It breaks my heart because nobody wants this sort of thing. For us, we move heaven and earth to assist but it just adds chaos to our ordered business.

For what it's worth, MBA magazine published a product test on one of our carriers and John Hardwick pretty much nailed the hassles of traditional ways of travelling with bikes on board.

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There's a copy here: http://www.isi-carriers.com/isi-4x4-ed/ ... eview.html if you don't have the magazine.

Finally, if anyone does make contact with us, please make yourself known to me because I prefer to personally look after anyone from the BN forum. Hope this helps.
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Dean Learner
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Re: Roof rack

Postby Dean Learner » Wed Jun 17, 2015 5:05 pm

Yakima Frontloader for me.

Clamps front wheel so no marks on the frame and no need to remove a wheel either or issues with various axles, saves forgetting a front wheel too, seen that done many a time.

Main thing for me is it is also quick and easy to remove so can be switched between cars or just removed as needed.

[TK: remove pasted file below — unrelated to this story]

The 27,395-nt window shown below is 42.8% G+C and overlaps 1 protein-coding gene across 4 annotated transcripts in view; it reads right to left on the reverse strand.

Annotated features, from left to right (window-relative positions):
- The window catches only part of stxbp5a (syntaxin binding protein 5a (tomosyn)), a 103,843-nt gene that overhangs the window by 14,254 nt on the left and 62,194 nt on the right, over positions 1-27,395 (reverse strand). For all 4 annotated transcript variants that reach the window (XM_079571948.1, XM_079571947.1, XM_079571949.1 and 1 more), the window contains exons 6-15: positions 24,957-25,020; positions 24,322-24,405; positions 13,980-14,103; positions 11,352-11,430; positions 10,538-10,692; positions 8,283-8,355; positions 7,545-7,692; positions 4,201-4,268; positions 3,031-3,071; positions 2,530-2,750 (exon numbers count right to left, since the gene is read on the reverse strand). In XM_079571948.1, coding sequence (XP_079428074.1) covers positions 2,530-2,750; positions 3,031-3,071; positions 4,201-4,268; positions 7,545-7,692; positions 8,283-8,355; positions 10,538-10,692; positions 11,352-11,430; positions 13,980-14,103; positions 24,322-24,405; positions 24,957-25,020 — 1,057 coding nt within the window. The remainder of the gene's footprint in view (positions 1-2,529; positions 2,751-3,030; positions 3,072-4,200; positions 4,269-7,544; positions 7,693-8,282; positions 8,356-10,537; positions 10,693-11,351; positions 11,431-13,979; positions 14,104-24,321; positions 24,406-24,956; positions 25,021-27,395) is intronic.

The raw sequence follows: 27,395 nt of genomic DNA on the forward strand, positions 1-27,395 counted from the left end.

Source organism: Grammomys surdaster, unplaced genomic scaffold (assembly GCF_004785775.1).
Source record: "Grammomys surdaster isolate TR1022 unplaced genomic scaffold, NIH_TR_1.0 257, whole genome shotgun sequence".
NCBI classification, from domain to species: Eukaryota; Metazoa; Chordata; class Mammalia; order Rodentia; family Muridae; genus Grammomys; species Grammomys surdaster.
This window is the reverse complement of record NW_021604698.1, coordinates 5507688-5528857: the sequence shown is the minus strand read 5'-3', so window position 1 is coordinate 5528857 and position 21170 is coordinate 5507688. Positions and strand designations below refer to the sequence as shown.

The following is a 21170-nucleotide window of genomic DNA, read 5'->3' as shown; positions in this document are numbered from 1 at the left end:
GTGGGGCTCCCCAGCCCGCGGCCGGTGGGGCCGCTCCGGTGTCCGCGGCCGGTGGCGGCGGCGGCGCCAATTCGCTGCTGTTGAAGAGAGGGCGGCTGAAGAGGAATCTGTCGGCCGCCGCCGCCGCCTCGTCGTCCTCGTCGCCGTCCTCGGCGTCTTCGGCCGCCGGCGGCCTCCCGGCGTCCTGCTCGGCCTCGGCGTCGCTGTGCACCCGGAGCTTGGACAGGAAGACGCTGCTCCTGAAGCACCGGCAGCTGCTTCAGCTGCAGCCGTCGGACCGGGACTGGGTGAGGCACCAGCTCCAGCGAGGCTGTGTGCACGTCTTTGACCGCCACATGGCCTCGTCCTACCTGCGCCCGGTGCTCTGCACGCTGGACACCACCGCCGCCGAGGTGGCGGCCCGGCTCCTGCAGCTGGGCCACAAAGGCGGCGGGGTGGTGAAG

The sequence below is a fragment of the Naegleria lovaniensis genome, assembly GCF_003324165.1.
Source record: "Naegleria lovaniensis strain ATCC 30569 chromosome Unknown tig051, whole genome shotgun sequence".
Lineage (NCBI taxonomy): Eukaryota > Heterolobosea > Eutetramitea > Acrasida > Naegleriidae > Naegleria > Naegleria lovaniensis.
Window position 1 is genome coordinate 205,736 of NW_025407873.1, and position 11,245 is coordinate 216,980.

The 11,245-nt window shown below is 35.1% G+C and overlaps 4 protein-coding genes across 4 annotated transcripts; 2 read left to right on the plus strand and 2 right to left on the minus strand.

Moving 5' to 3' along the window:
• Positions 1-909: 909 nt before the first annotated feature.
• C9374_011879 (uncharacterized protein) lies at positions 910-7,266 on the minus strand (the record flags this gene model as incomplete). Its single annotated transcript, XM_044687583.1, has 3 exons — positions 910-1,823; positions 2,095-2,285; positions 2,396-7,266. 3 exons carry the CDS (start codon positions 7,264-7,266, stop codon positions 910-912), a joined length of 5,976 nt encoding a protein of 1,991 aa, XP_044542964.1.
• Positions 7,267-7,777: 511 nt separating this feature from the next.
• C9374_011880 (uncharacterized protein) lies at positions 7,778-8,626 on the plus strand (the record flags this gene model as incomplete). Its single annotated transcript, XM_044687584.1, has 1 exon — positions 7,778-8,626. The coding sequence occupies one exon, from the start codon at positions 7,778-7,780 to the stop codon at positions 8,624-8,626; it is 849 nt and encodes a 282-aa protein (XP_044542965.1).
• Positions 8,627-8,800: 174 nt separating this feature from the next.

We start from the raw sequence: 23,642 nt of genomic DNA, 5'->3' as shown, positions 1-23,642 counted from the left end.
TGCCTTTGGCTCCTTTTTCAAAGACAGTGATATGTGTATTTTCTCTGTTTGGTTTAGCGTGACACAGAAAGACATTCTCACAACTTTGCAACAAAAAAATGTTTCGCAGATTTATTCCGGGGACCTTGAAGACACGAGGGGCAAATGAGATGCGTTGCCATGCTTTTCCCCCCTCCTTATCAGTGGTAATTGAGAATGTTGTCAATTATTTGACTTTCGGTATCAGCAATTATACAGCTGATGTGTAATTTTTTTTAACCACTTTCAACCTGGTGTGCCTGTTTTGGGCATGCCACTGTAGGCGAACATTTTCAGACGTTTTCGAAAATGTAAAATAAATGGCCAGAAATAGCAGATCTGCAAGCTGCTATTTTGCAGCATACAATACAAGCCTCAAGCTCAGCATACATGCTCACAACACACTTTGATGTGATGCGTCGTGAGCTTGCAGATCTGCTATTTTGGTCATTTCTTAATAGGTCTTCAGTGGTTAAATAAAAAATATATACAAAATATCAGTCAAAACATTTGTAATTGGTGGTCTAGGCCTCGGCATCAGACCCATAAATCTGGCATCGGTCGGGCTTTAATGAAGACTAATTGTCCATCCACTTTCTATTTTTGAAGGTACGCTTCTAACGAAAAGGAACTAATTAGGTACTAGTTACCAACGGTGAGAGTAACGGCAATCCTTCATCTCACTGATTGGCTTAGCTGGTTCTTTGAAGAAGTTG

wicky
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Re: Roof rack

Postby wicky » Fri Jun 19, 2015 3:31 pm

Thule ProRide 591... Find it a bit wobbly and doesn't feel secure when in motion but never had any issues with bikes toppling or damage to either vehicle.

Will look into a Yakima in the future though.

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Re: Roof rack

Postby tcdev » Fri Jun 19, 2015 5:17 pm

+1 on the ProRide 591. I have a front wheel thru-axle MTB and the idea of paying another $99 for an adapter for a fork mount was pretty galling so I opted for the 591 and so far I'm glad I did. Made myself a sign to dangle from my rear vision mirror but even then, I *almost* drove under the arch of my driveway just last week.

Can be riding my bike within 30 secs of it being on the roof which is a big plus for a lazy bastard like me. Doesn't take much (any?) longer to put it back again!

Just be warned that the 'locking' mechanism is far from theft-proof - particularly with the frame on my bike! Hence it's never out of my sight whilst on the car.
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gcouyant